Japanese Culture in the Desert

Photo taken at the Arizona Matsuri Festival

Situated on the edge of Heritage & Science Park in downtown Phoenix, festival attendees sat in rows of white lawn chairs. On the stage in front of them, a traditional Japanese performance was about to begin.

Dressed in white martial arts uniforms and with white bandanas tied around their heads, a dozen performers lined up across the middle of the stage. In synchronization, they each raised a wooden stick into the air in front of them. With close precision, they slammed the sticks onto the surface of the stage and yelled out a chant in unison.

As the performance progressed and the intensity mounted, the audience surrounding the stage nearly doubled in size.

Amongst the crowd and standing tall behind the rows of chairs, a look of earnestness permeated throughout Ryan Leonard’s face. Captivated by the performance, Japanese culture has always been an undying curiosity of his.

“I’ve always been really fascinated by all of the Japanese traditions,” Leonard said. “Somehow I’ve never had the courage to take on martial arts lessons — maybe one day,” he laughed.

For this first time attendee and native Phoenician, the Matsuri Festival represents a glimpse into the culture of a nation that dates as far back as first century AD. Celebrating its thirty-third year in Arizona, the two-day event featured many sights and sounds of Japan, crafts, music and much more.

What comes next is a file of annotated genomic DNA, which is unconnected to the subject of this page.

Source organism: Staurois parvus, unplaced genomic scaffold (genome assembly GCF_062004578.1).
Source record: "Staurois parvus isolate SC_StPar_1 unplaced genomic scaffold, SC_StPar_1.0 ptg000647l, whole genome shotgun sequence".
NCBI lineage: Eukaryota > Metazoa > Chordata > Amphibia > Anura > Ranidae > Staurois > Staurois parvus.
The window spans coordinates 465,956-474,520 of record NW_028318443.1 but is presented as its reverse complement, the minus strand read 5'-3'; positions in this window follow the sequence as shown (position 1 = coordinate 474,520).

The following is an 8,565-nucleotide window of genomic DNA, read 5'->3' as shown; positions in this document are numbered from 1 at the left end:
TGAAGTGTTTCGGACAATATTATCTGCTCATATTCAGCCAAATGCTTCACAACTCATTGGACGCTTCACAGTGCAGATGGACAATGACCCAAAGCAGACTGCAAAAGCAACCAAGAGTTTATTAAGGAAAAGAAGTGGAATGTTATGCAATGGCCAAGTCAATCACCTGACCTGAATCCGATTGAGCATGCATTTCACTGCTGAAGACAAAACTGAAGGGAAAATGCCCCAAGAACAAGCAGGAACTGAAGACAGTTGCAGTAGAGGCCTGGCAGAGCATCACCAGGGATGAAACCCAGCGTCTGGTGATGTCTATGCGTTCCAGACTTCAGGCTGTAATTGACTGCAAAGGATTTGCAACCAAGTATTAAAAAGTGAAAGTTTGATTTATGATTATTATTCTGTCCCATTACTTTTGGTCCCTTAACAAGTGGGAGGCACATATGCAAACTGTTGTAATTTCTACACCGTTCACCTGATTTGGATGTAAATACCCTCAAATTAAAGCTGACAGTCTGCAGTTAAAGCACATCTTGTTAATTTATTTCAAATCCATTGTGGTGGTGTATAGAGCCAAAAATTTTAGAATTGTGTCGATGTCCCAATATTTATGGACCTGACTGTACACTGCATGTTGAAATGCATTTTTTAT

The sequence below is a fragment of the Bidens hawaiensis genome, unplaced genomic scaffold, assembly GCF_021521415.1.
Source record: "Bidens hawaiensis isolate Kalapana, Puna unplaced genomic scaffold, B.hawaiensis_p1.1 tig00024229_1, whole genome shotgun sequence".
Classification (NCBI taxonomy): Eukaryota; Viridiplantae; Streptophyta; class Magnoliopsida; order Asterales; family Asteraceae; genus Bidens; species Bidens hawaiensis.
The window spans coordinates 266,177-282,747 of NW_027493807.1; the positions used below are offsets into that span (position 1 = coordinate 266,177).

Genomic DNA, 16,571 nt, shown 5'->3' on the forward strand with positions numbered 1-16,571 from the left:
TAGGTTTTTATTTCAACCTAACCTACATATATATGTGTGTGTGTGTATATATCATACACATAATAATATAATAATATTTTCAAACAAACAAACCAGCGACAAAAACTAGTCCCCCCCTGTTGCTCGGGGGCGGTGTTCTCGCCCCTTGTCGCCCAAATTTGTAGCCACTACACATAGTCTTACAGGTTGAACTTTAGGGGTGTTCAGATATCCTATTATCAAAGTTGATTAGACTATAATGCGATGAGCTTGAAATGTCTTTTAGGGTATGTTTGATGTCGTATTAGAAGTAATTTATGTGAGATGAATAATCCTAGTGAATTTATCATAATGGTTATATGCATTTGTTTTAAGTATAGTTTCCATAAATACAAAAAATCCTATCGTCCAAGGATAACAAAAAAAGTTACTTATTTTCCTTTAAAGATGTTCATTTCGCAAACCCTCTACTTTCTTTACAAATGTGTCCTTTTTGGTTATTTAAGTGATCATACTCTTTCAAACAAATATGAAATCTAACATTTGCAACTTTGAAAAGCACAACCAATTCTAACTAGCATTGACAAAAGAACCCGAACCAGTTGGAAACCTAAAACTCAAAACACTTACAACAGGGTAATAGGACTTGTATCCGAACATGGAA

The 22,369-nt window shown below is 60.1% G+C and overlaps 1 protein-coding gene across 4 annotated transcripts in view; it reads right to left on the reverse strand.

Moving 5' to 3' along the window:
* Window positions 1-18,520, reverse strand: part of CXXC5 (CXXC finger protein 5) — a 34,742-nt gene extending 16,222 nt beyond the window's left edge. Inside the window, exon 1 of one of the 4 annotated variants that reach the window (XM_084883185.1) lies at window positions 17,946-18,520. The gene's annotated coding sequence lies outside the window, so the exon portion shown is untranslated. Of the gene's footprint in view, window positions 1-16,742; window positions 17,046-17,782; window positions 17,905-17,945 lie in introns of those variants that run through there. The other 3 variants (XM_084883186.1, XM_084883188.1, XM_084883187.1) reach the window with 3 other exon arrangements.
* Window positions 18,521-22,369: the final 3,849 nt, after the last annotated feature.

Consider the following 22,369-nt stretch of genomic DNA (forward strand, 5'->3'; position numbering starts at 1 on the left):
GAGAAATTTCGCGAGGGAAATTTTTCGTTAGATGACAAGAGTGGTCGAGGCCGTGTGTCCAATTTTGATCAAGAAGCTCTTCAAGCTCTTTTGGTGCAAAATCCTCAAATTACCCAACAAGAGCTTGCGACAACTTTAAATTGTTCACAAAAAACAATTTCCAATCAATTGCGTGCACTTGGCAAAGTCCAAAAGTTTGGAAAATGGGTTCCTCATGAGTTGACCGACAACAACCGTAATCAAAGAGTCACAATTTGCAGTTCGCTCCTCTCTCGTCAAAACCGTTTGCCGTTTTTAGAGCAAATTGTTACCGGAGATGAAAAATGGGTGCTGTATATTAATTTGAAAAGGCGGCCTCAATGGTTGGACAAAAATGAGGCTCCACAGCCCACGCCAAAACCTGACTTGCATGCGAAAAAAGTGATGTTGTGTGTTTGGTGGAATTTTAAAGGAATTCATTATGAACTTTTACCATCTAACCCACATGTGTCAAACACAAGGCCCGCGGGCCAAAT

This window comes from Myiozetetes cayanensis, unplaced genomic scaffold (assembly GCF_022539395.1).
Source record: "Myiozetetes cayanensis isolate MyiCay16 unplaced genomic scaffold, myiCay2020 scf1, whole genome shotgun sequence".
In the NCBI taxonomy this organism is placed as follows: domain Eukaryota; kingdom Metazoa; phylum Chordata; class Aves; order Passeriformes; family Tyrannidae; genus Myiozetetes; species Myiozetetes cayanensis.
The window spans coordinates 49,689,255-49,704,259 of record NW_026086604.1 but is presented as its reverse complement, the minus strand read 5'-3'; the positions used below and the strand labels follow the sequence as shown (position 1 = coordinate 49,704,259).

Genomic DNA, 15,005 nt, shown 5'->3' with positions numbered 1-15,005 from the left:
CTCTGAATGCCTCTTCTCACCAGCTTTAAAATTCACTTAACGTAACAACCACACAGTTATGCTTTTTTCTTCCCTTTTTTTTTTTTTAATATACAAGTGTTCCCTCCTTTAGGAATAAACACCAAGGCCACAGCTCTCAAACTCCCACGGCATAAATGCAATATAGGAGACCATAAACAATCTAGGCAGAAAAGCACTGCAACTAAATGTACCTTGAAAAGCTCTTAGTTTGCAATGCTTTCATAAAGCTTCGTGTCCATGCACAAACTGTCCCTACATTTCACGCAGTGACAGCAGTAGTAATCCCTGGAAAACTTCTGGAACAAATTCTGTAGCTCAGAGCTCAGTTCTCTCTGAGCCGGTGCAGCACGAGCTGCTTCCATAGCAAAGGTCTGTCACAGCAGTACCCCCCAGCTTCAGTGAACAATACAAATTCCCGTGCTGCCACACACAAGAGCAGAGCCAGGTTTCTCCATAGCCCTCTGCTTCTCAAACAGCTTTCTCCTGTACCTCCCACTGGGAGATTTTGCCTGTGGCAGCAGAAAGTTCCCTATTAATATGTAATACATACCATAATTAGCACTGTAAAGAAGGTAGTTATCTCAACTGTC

Maneuvering in and out of the crowded streets, Leonard and his friends enjoyed many Japanese foods and goods. With beef on a stick in one hand and sake in the other, their sense of appetite and color appeared to be renewed.

Photo taken at the Arizona Matsuri Festival

As dozens of men and women walked around the festival dressed in a variety of different colored kimonos, Leonard couldn’t help but make his way to the nearest tent that sold them.

Having moved on to another Japanese beer at that point, he carefully handed it to his friend and entered into the tent.

“Tell me which one you guys like best,” he said.

Defined mostly by the patterns of the fabric and the colors, each kimono that he sampled fell to about his knees and had wide sleeves. Whether it was the beer talking or his sheer admiration for the Japanese traditional garment, Leonard was in no rush to choose just one kimono.

“We’re going to be here for a while,” one friend said. “There’s too many to choose from, they all are worth buying.”

After auditioning at least a dozen different kimonos, he had made his decision. With his Japanese beer back in hand and a fire breathing dragon leaping off the back of his purchase, Leonard flaunted his new look.

With a radiant smile on his face, Leonard and his friends began making their way to the entrance of the festival. On the same stage that first caught their attention, they took in one final performance.

Two men on stage, also wearing white martial arts uniforms and bandanas around their heads, introduced the crowd to traditional Japanese sword fighting.

Leonard leaned over to his friend,

“I’ve got the kimono now, man, I think I’m finally ready for some martial arts.”